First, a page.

Watercolor Cacti and Succulents: Fun & Easy Techniques to Sketch & Paint Desert Plants! | Pooja Kenjale-Umrani | Skillshare

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Watercolor Cacti and Succulents: Fun & Easy Techniques to Sketch & Paint Desert Plants!

teacher avatar Pooja Kenjale-Umrani, Watercolor Artist

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Taught by industry leaders & working professionals
Topics include illustration, design, photography, and more

Watch this class and thousands more

Get unlimited access to every class
Taught by industry leaders & working professionals
Topics include illustration, design, photography, and more

Lessons in This Class

9 Lessons (1h 16m)
    • 1. Introduction

    • 2. Supplies

    • 3. Sketching all Cacti & Succulents

    • 4. Saguaro Cactus

    • 5. Prickly Pear Cactus

    • 6. Dwarf Chin Cactus

    • 7. Sweetheart Hoya Succulent

    • 8. Snake Plant Succulent

    • 9. Conclusion and Project Ideas

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About This Class

Hi there!

I welcome you to my fifth Skillshare Class which is all about sketching and painting watercolor cacti and succulents!

In this class we will sketch and paint 3 types of cacti - Saguaro Cactus, Prickly Pear Cactus and Dwarf chin Cactus. We will also paint some fun and easy succulents like the Sweetheart Hoya and the Snake Plant. While painting each of these pieces we will mix a variety of greens and each cacti and succulent will be unique in its own way!

So are you ready to paint some fun spines, needles and thick succulent branches?

I promise you will love your cacti and succulent collection that you will paint with me in the class!

Alright then, let’s paint together!

Meet Your Teacher

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Pooja Kenjale-Umrani

Watercolor Artist


H E L L O,     I      A M     P O O J A

I quit my IT career to take on a dream to do something creative – establish and nurture a successful art business! I am a self taught watercolor artist with a drive to become a successful entrepreneur in the creative world. I am a surface pattern designer based out of North America and I absolutely love making designs that bring joy. My goal is to be able to see my watercolor designs on lifestyle products that you and I use in our everyday life. I have licensed my designs to print on baby clothes, phone cases and accessories, books covers, etc. I also sell my original work and many other products vi... See full profile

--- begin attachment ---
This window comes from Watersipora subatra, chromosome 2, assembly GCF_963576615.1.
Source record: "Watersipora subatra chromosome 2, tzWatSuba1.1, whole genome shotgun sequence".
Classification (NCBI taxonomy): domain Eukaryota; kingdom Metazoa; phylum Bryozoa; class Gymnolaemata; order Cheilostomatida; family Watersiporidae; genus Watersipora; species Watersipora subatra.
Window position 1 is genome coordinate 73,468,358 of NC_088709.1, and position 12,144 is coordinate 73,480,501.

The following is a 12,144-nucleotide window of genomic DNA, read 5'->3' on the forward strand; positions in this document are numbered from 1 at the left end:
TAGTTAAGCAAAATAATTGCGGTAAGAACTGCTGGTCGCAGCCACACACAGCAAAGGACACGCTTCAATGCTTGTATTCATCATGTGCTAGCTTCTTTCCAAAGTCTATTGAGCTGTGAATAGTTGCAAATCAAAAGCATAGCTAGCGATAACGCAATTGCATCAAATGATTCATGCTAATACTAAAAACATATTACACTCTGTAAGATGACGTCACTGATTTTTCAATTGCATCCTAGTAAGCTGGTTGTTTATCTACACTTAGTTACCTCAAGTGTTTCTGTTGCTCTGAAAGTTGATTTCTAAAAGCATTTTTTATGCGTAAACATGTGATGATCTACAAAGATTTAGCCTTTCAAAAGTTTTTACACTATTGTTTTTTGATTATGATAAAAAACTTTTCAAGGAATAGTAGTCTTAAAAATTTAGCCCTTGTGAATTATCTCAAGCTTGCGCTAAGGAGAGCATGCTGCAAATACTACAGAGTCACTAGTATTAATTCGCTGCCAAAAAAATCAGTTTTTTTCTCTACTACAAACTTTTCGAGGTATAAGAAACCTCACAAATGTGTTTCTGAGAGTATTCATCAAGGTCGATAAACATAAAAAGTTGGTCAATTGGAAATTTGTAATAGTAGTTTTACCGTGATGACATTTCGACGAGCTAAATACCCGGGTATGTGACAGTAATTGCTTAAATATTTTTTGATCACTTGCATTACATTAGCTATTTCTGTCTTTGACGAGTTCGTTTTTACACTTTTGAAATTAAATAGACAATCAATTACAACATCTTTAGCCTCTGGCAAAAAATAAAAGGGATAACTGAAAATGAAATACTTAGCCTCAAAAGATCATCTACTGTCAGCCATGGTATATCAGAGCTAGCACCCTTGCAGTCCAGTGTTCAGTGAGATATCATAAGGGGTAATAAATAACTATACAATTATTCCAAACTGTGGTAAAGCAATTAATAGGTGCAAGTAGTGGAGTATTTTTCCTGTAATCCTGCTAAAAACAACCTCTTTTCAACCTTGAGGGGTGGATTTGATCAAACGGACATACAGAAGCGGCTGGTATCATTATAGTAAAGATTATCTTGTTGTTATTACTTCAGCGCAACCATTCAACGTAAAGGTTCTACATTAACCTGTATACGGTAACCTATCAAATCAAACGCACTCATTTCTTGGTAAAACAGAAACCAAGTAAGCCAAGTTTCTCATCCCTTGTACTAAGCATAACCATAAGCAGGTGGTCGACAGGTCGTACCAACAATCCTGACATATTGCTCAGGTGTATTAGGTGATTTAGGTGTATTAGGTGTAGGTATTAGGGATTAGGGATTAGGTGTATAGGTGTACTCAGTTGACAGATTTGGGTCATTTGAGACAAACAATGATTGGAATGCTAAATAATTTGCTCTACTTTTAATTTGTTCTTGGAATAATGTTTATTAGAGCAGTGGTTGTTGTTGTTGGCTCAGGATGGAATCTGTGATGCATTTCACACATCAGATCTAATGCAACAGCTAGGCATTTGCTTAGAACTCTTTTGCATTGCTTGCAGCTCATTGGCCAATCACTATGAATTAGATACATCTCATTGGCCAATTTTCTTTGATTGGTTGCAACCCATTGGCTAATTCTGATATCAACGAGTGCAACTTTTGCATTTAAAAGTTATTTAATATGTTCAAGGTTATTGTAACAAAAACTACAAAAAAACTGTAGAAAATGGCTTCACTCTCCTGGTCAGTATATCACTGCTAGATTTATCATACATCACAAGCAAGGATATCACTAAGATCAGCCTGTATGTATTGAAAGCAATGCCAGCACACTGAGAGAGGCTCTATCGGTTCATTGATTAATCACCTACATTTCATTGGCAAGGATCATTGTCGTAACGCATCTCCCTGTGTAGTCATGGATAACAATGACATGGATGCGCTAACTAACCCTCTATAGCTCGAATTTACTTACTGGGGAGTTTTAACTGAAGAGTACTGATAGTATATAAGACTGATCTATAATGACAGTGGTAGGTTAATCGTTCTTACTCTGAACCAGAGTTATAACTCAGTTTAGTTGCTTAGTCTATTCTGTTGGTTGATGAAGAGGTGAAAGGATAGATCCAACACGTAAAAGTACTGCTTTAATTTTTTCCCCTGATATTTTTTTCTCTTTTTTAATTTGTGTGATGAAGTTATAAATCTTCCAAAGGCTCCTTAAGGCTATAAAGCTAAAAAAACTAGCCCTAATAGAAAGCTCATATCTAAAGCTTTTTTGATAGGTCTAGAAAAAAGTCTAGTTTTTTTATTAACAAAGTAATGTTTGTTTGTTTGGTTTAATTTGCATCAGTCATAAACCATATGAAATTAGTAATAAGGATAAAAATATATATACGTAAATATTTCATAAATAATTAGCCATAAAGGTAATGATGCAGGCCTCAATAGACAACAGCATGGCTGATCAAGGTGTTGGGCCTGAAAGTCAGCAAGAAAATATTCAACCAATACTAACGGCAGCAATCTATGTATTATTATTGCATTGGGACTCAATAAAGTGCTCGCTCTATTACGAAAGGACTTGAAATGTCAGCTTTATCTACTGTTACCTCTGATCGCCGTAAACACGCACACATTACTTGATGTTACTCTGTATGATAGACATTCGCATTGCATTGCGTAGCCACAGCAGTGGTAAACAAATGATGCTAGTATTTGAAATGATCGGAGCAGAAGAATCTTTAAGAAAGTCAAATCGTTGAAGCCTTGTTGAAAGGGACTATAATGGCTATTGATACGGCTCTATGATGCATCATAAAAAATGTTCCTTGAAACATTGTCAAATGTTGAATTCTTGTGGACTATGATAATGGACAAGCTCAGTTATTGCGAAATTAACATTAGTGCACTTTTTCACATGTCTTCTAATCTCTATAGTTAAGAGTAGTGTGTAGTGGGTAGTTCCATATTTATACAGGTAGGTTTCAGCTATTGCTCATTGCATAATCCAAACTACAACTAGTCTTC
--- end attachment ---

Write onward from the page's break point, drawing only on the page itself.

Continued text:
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1. Introduction: Hi. I'm Pooja, the artist female by the Lake Side R-Studio. I'm a watercolor artist and so based out of India. I welcome you to my fifth Skillshare class. This class is all about sketching and painting watercolor cactus and succulent. In this class, we will sketch and paint three different types of cactus, the suguaro cactus, the prickly pear and the dwarf chin cactus. We will also paint some fun that easy succulents like the sweet hot onions and the snake plant. While painting each of these cactus and succulents, we will mix a variety of shades of green and each cactus and succulent will be unique in its own way. Are you ready to paint some spines, needles and some thick succulent branches? I promise you will love your cacti and succulents collection that you will paint with me in the class. All right, then, let's paint together. 2. Supplies: For watercolor brushes, I recommend using two sizes. A medium-sized and a small size. I will be using Princeton Neptune series, Round 4 and 6 to welcome my washes and color mixing. Princeton Heritage Synthetic Sable series, Round 0 and 1 for all the detailed work. For paper, I recommend using a 100 percent cotton paper to get beautiful bleeding effect and texture for your cactus and succulents. I will be using legend StoneHenge, Aqua Cold Pressed 140 lb Block. I always recommend using professional grade water colors because it really shows the difference. Your painting will surely speak volumes if you use good quality supplies. At the same time, it is okay to practice with student grade paints till you understand your supplies. It is not necessary to have the exact same sheets or brands, but I'm listing what I use. You have a benchmark to choose the closest possible paints. Other than brushes, paper and paints, we will also need a mixing palette. You can either use a white ceramic plate or a plastic folding palette to mix your colors, a jar of clean water and tissue to dab excess water and pigment. For painting needles and spines, I will be using Dr. Ph. Martin's Bleed Proof White color. If you don't have this color, you can also use white gouache or a white gel pen. I will also be using Sakura Micron Pen size 01. I think we're all set for the class. Let's jump in and paint something cactulicious. 3. Sketching all Cacti & Succulents: To sketch the Saguaro cactus, I will be drawing cylindrical shaped arms of various heights and sizes. This cactus can grow really tall and has many arms branching out of the main trunk. We will try to draw as many arms as possible to make it look interesting. I'm also going to overlap a few arms for an added effect. This is going to be a loose style interpretation so we will try to put down on paper what creates the first impression when you look at all of these cacti and succulents. Don't worry too much about getting the sketch perfect. These are just our guidelines that will help us during the painting phase. The entire body of this cactus has noticeable ridges almost like straight lines and that, I think adds a beautiful texture to translate onto paper. I'm going to sketch some broken lines here and there to represent these ridges. Saguaro cactus has spines all over its body. I will add these details as we start building the cactus. Let's move on to the next sketch. Prickly pear cactus is quite large and can grow up to five to seven meters. The distinct feature of this cactus are the large pads or oval shaped stems that are green to blue green in color and bear quite a few spines. These pads branch out in upward direction on top of each other. I will simply draw this oval shape pads, placing them in a vertical arrangement. The idea is to get the basic shape of the cactus right during the sketching phase and then work on fine details as we start painting it. On the top I will draw bears or fruits that are pinkish purple in shade. If you notice, the spines of this cactus are quite long and pointy. They're creamish white in color. We will work on all these details when we're painting the cactus. That's pretty much how a prickly pear cactus looks like. Let's move on to the next cactus. Dwarf chin cactus is a spherical shape cactus that rarely branches out, except for flowers. To draw this cactus, we will start by drawing a flattened circle that has ridges along the surface that look like partitions. Keep these ridges slightly curved to reflect the roundness of the cactus. We will also sketch a flower on the apex portion of the cactus. I will draw simple layered petals to show a fuller blossom. Dwarf chin cactus has pinkish purplish flowers. Sometimes they're also red, orange, and white. On each of these sections are sharp needles or spines that are slightly curved inwards. You can draw a small node and then make sharp strokes coming out in outward direction to represent the needles. In real, the dwarf chin cacti are quite small, about three to five inches in height, and usually come in containers or pots. Please note that I am doing a slightly bigger and zoomed in version of this cactus when painting to be able to show all the details of the cactus. That's pretty much how a dwarf chin cactus looks like. Let's move on to the next one. Sweetheart hoya is an adorable, succulent that has heart-shaped, thick leaves and it's the simplest to draw and paint. Most of the times they come as a hardship leaf inserted in a pot but they often grow beautifully in hanging baskets. In this class we will draw a potted version of sweetheart hoya. I will be drawing one center stem coming out from a pot and then adding heart-shaped leaves of varying sizes on the main stem. We will keep the pot simple and add details while painting it. That's about it. I'm going to keep this sketch simple and add all the details while painting. Up next is the snake plant. Snake plants are one of my favorite succulent plants and they're so fun to paint. They come in a variety of shades of green color and the most common and my favorite is the one that has striking yellow borders and dark green stripes on the leaves. The leaves are long and pointy and grow very close to each other, forming a tall bush. That is exactly what we will try to sketch and add loose interpretation. We will add all the other details like the stripy texture and yellow borders on the go when we start painting it. Now that we have all the sketches ready, let's move on to the fun part, which is actually painting all of the cacti and succulents. 4. Saguaro Cactus: For the saguaro cactus, I will be using green apatite genuine from Daniel Smith. This sedimentary color is a dark, almost brown, olive green in milestone. In washes the brown settle out of vivid natural green, creating memorable texture and contrast. I really want my saguaro to have this dusty green color, and I think this color works best for this cactus. If you don't have this color, I would suggest using a shade of green that is closest to olive green with a tinge of brown. You can achieve the shade by mixing a bit of sepia or burnt umber to sap green, to reduce the brightness and get a dusty olive green color. I have made a very light pencil sketch of the saguaro similar to the one I showed earlier. Now, I will start painting the main trunk of the saguaro with a light wash of green apatite genuine. I want the source of light to be from the right hand side and hence, I will keep the wash on the right side very light. I've tried and kept my saguaro a little bumpy on the edges, just to make sure that it doesn't look like a geometric cylindrical pole that is just standing out there. I've made the edges a little bumpy and it's completely okay. There to meet these bumps and ridges on the way as you start painting it. We will now start building the layers by applying a darker value of the green color. I will apply it on the left side of the main trunk. The second layer will instantly bleed into the first layer which is already wet. To ensure that the colors bleed nicely, you will need to paint a bit faster so the layers are damp enough as you build up. If you see, the color has already started to granulate on the paper. I'm just going to apply a touch shade which is the darkest shade that I want in this saguaro. I'm really keeping it dark on the sides of the cactus to show that highlight and contrast of color and the effect of light that it will bring. At this point, I'm going to wash my brush, clean it a bit, then wash the color on both the sides. Remember to keep your brush clean and little moist while blending the colors. If your brush is too wet, you may get watery patterns on the trunk, losing that texture that we want the cactus to have. Wherever there is a branch coming out of the main trunk, I'm applying a darker color at the joint to create a shadow. I'm also making some intentional brush strokes, to get that line texture on this saguaro cactus. To make the cactus look dusty and textured, I'm mixing a bit of raw umber and applying it on the left edge of the cactus. If you remember, this is our fourth layer. Lastly, I'm taking a darker value of green apatite genuine, mixed with raw amber, and applying it as my final fifth layer. Then I'm merging all the layers together. I think the first trunk looks quite interesting now, just the way I wanted it to be. I will now proceed on to the next trunk and use the exact same steps we used earlier. While painting these branching trunks, remember to apply darker value of the color at the joints and merge it. This will make your cactus cohesive and as one element once done. If you observe, I'm trying to build up this trunk using just two layers. It is okay to add or reduce layers, depending on how the colors merge and if you are satisfied with the look. I went ahead and finished one more trunk on the left side of the main trunk. To paint the rest of the trunks, we will be using this wet on wet technique, where we will allow the darker layers to merge and bleed into previous light washes. That is pretty much the sequence we will use to paint each trunk piece by piece. Now that you've got a hang of the sequence of layers that we are doing for each trunk. I will speed up the process a little and finish off the remaining trunks. Oh, by the way, I would love to share a fun fact about the saguaro cactus, while you watch me paint. This cactus can grow to be over 40 feet tall, and their lifespan often exceeds 150 years. The more I researched about this cactus, the more interesting it seemed to paint. Last year, I got a chance to see a saguaro cactus in Mexico and it was as tall as the first floor of the building. Sometimes simply knowing more about a particular botanical plant can bring an extra special interest in wanting it to paint. This is the last trunk of the cactus that I'm finishing. Once all of your trunks are done, we will move down to paint the soil around the cactus. For this, I will apply a wash of water at the ground level of the cactus, and simply add some raw umber on the wet surface. I also added some black color to show shadows and texture of the soil. Now that the cactus is dry, we will work on its texture. If you see closely, this cactus has ridges or lines all over its body. By showing this in our painting, it will instantly make the cactus look interesting and add a definition. To make these lines, I will use a darker value of green apatite genuine by adding some black to it and use a round zero brush to paint them. I'm making sure to not draw very obvious straight lines, but just a few broken lines here and there. We will paint these lines on all the trunks of the cactus. Once your cactus has dried, we will come to the last part of adding thorns to it. I'm using a size 01, black micron pen to draw the thorns. If you look at the pictures of saguaro cactus, you will see that the thorns of this cactus are not very long, but they're short and close to each other. They cover the entire body of the cactus. To draw these, I will be making reshaped tick marks like so, on all the edges and trunks of the cactus. There you go. Our saguaro cactus is now ready. 5. Prickly Pear Cactus: To paint a prickly pear cactus, I will be mixing my own greenish bluish mix using several colors and some violet color. I mixed my shade of green using Taylor Green, Hooker's Green, sap green, draw amber and a bit of violet. If you find mixing so many colors a bit more complex, then just use one or two shades of green and blue to make sure the color of your cactus is on the cooler side of green. On the fruit part on the top, I will be using a pinkish purple shade. I kept mixing the shade of green as needed using varying proportions of the colors I just mentioned. I thought this would bring about good radiation and interest in the overall look of the cactus. I will start by applying a wash off this color on the flat stems of the cactus, keeping my source of light on the right hand side. Because these are small areas to apply a wash, i will paint multiple steps at a time. For the second layer, I will add a bit of purple from the side and merge it into the green wash. To merge the color, I force to clean my brush and spread the violet color. Then using the green color, I merged the two color evenly. This became our third layer. To make it appear even cooler, I used Viridian hue from prima topical palette and applied it as the last layer for added texture and interest. I went ahead and applied the first wash of green color on third stem. While this wash is settling in, I'm going ahead to paint two more stems. Okay, so now I'll go back to the third stem and add some Viridian hue on it to make it look deep and intense. I also added some violet and merged all the colors to create a very dramatic juicy stem. I will now repeat the exact same sequence of layering for the next two stems. A wash of green color, then some Viridian hues, then some violet and merge everything nicely. This is pretty much the sequence we will follow to finish all the stems of the cactus. I'll now speed up the process and paint some stems and come back to you. While you watch me paint, I would love to share a fun fact about this cactus. Cactus under fruits are a large part of Mexican cuisine. The wide flat cactus pads are used in many Mexican main dishes, such as salads and as a feeling for other recipes. The cactus fruit, which is actually called the prickly pear, is very sweet and can be eaten raw, right off the plant. That is pretty much how the prickly pear cactus would look after finishing all the stems. I'm quite happy with the shades of green color I chose. Now we can proceed to painting the fruits on the cactus. For that, I will be using the shade of pinkish purple from the prima tropical palette. I will start by applying a wash off this color on all the pairs and then layer it with the darker value of the same color. While the cactus is drying, we will paint the soil by applying a wash of water and then dabbing a bit sepia, allowing it to bleed in the washer of water. Now we'll been go ahead and paint the thorns or needles on the body of the cactus. Make sure that your cactus is completely dried before you start working on the details. I would start by making small dots all over the body of the cactus and also on the edges. I am using a black micron size zero one pen to do this. Once you have all the dots in place, we will draw the needles sprouting out from each of the black dots. I'm simply drawing two sharp strokes; one short and one long to depict the needles. To paint the needles on the body of the cactus, I'm using bleed proof white color to get that final texture and make the overall look of the cactus a little interesting. You can also use whitewash or white gel pen, to get the same effect. Here is the final look of our prickly cactus. 6. Dwarf Chin Cactus: To paint the dwarf chin cactus, I would be using sap green as the base color, Hooker's green to paint the middle layers, and add black to these colors to create darker values as needed. Let's start by applying a light wash up sap green to the first section of the cactus. Make sure to apply this wash evenly so that the surface of the paper is damp enough as we start building the layers. Onto this wet surface, I will drop in a darker mix of Hooker's green and sap green from the sides and allow it to bleed into the forced wash. For this cactus, I'm keeping my layers quite watery to get maximum bleeding effect. I'm going to keep the center slightly lighter than the sides to show the highlight. Now, for the third layer, I'm mixing some black to the mixture of green and applying it on the sides again. That completes our first section. Let's move on to the next section and repeat the same sequence of layers. While painting the next part, I’m leaving a small white gap between the two sections. I think cactus succulents look really great when you build multiple layers, and it is all a game of merging them into each other. Using good quality paper and colors can really change the way your work looks. I guess you've got the hang of how I'm doing the sections layer by layer. Let's speed up the process to see the next part. We're now done with the head portion of the cactus, and once it is completely dried up, we're going to begin with the flower and the top. I'm using a light shade of pink and we layer it with darker values of the same color. I want the blossom to look bright yet settle, hence I'm sticking to a light shade of pink. You can check the reference photos if you wish to consider other options for the color of the flower. Let's start by working on the petals one-by-one. I will paint a lighter wash and then drop in a darker value and merge the two layers. In this way, I will finish off all the petals. By by the way, feel free to shift to a small size brush. I'm using a Princeton Neptune round 4 to work on the petals. Also, like I mentioned in the sketching video, dwarf chin cacti are quite small in size. I'm doing a slightly bigger version as I want it to show maximum details on it. You can also paint a potted version, which is quite common. I'm working on multiple ones that at a time. Also, be patient till you finish each petal one-by-one. It does take time and it is completely okay. In the meanwhile, I will speed up a bit and wait for you on the other side. I'm almost done with the flower and adding some last minute layers to make it pop out. Now, while the petals are drying, lets paint the soil. On a clean washer photo, I will drop in some brown color and that's about it. Then I will add in some yellow color in the center of the flower. Now comes the interesting part to paint the needles. Using Dr. Ph Martin's Bleedproof White, and size zero brush, I will start working on the needles. If you remember how we sketch the dwarf chin cactus, you can directly start making nodules and brush marks to show the spines. The moment you start adding needles, the cactus will instantly look interesting and the entire look will come together. Remember to keep your needles slightly curved in. There you go, your dwarf chin cactus is now ready. 7. Sweetheart Hoya Succulent: To paint the leaves of sweetatory plant, I will be using sap green, poker's green, and a mixture of the two colors with the dinge flat to get a darker value. If you check reference photos of this succulent, you will notice that the green color is lush and fresh, and hence, sap green would be a nice color to begin with. I will start by applying a light watery wash of sap green color onto some leaves. I want my leaves to look almost opaque and thick, so the first wash itself is quite pigmented. Sweetatory leaves are quite flat in terms of color values and there are not many details on them either. Because their leaves are small, I'm working on multiple leaves at a time since it is just a simple two or three-layer wash. If you're not comfortable working this way, you can finish one leaf at a time and then move on to the next one. I will now make a darker shade of green and drop a tiny amount of color near the stem of each of the leaves. As the first wash is still wet, the second column will instantly bleed onto the wet surface. If you want, you can create an additional darker value of green by adding some black and place it on top of the second layer. I will now repeat the exact same steps with the remaining leaves. We will paint a couple of leaves together, and then I will speed up the process. Using a size sealed, round brush, I will paint the main stem of the plant using the same mix of green color. I'm using the same color to draw the wings of the leaves. I will now go back to paint the remaining leaves. Let's come to the pod. I have divided the pod into three sections and we'll add some design to the middle section on the fly. To paint the pod, I will be using a wash of bond on board and black. I'm applying a wash of water onto the bottom surface of the pod. I will then drop in some bond on board and let it bleed to create a nice drastic effect. Then I'm adding some black color to the bond on board and applying it as the second layer. If you observe, I'm placing colors on the two sides of the pod and leaving a highlight in the center. This would allow me to focus on the roundness of the pod and add some dimension to it. I will repeat the same steps to paint the top section of the pod. To paint the soil on the pod, I'm making some brown brush marks. To paint the middle section of the pod, I'm switching to a size 0 round brush and just making a quick pattern of four different lines. You can design it the way you like. I'm going back to add some finishing details before I say it is done. There you go. Our sweetatory succulent is now ready. 8. Snake Plant Succulent : To paint a snake plant , I'm using three shades for the base, some fresh and warm sap green. A deeper shade of green mixed with black and brown for the stripe bit texture, and a shade of bright yellow for the border of the leaves. Let's start with the base color of the leaves. I'm applying sap green in a gradient manner. Light wash on the top and deeper value mixed with hookers green at the base of the leaf. In this way, I'll first finish painting on the leaves. Try to paint alternate leaves so the initial ones are dried up when you come back to paint the adjacent ones. I will now speed up the process and meet you on the other side to work on the pot. When the base layer of the leaves dry, we will work on the pot. I will apply a light wash of water on the surface of the pot. As the snake plant is vibrant and attractive because of the texture, I want to keep the pot simple with not much details to it. Once I've covered the surface with a wash of water, I will drop in some black pigment on the left side of the pot. It will instantly bleed onto the wet surface. And thereafter, I will simply direct the pigment with my brush and create a gradient pattern. I will keep the source of light on the right side, and hence the wash on right side would be lighter than the left. Then using a clean brush I will match the funnel properly. After this, I will try and create an effortless texture by simply drawing some not so perfect lines on the wet surface of the pot. Now let's get back to the leaves and add some details. We will start by painting the yellow borders for all the leaves. I initially started off with the yellow deep water color, but I realized that I wanted something even brighter. So I switched to a lemony look wash. You can choose a yellow water color too if you don't have wash. Just keep thick and concentrate it to be able to paint the bright or big borders. Using a small size brush will help you to achieve thin yet bold borders. I'm using a pristine round size zero brush. Now that the borders are done, we will work on the texture on the leaves which will instantly change the look of the snake plant and bring it to life. On each of the leaves, I will make small horizontal brush marks in a random manner. Let's do some final touch up with the pot and finish painting its edge. I will now finish up the snake plant by adding some final details on the leaves, and then it should be ready. 9. Conclusion and Project Ideas: Once you know how to mix your colors and decode the shapes of various cacti, I assure you, you will be addicted to paint cacti and succulents. You can also try to paint potted versions of cacti, and they will be a sweet collection to include on notecards, notepads, diary covers, or any other form of stationery items. Think of using this illustration for your digital world or combine all of them together to make a beautiful cacti garden like this one. I really hope you had fun painting all the cacti and succulents with me, and I can't wait to see your beautiful work. If you post your work on Instagram, do tag me @BY THE LAKESIDE, and I would love to feature your work in my stories. Finally, if you really like this class, please consider leaving a review so it can reach maximum students. Thank you so much for taking the class, and I will see you again in my next one. Until then, keep creating.